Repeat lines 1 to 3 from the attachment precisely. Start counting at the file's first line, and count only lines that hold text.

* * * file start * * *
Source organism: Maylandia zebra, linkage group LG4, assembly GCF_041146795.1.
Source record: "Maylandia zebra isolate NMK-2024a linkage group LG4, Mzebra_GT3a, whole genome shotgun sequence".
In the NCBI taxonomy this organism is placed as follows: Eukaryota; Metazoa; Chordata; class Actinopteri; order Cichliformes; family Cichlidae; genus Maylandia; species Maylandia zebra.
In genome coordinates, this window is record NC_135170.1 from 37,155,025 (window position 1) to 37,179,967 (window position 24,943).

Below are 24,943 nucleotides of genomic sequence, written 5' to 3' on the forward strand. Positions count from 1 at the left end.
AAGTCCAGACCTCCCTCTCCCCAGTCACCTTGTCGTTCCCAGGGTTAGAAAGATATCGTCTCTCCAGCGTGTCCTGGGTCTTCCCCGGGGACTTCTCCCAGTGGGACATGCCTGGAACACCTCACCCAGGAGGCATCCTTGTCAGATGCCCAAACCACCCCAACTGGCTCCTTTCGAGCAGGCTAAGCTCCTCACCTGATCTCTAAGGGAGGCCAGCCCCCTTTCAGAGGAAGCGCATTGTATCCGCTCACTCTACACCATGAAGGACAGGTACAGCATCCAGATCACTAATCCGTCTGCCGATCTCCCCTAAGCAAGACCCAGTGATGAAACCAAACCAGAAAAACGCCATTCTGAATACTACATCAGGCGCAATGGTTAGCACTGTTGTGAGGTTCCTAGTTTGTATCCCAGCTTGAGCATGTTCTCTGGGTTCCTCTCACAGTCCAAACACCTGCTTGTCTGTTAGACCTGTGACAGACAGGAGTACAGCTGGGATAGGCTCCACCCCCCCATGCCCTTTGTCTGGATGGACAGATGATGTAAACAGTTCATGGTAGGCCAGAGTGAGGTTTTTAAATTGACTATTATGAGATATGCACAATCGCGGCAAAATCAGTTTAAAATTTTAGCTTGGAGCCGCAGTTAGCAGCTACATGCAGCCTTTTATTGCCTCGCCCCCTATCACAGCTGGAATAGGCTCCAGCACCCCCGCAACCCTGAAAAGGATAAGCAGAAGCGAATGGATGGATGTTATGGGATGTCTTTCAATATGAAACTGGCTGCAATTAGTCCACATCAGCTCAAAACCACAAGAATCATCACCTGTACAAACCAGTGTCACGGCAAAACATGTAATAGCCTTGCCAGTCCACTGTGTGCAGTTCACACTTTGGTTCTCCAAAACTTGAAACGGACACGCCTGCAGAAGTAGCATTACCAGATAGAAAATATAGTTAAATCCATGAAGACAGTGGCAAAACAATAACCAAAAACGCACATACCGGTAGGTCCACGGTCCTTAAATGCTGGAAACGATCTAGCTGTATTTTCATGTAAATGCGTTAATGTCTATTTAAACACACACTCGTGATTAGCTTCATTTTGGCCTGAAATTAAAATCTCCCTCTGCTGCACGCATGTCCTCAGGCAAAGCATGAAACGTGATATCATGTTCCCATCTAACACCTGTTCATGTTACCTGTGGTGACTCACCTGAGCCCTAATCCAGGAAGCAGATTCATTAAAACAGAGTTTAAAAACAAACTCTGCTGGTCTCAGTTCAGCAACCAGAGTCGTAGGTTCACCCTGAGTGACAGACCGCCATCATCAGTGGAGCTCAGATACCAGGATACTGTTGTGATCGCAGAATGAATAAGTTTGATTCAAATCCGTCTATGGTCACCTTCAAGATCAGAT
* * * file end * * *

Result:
Source organism: Maylandia zebra, linkage group LG4, assembly GCF_041146795.1.
Source record: "Maylandia zebra isolate NMK-2024a linkage group LG4, Mzebra_GT3a, whole genome shotgun sequence".
In the NCBI taxonomy this organism is placed as follows: Eukaryota; Metazoa; Chordata; class Actinopteri; order Cichliformes; family Cichlidae; genus Maylandia; species Maylandia zebra.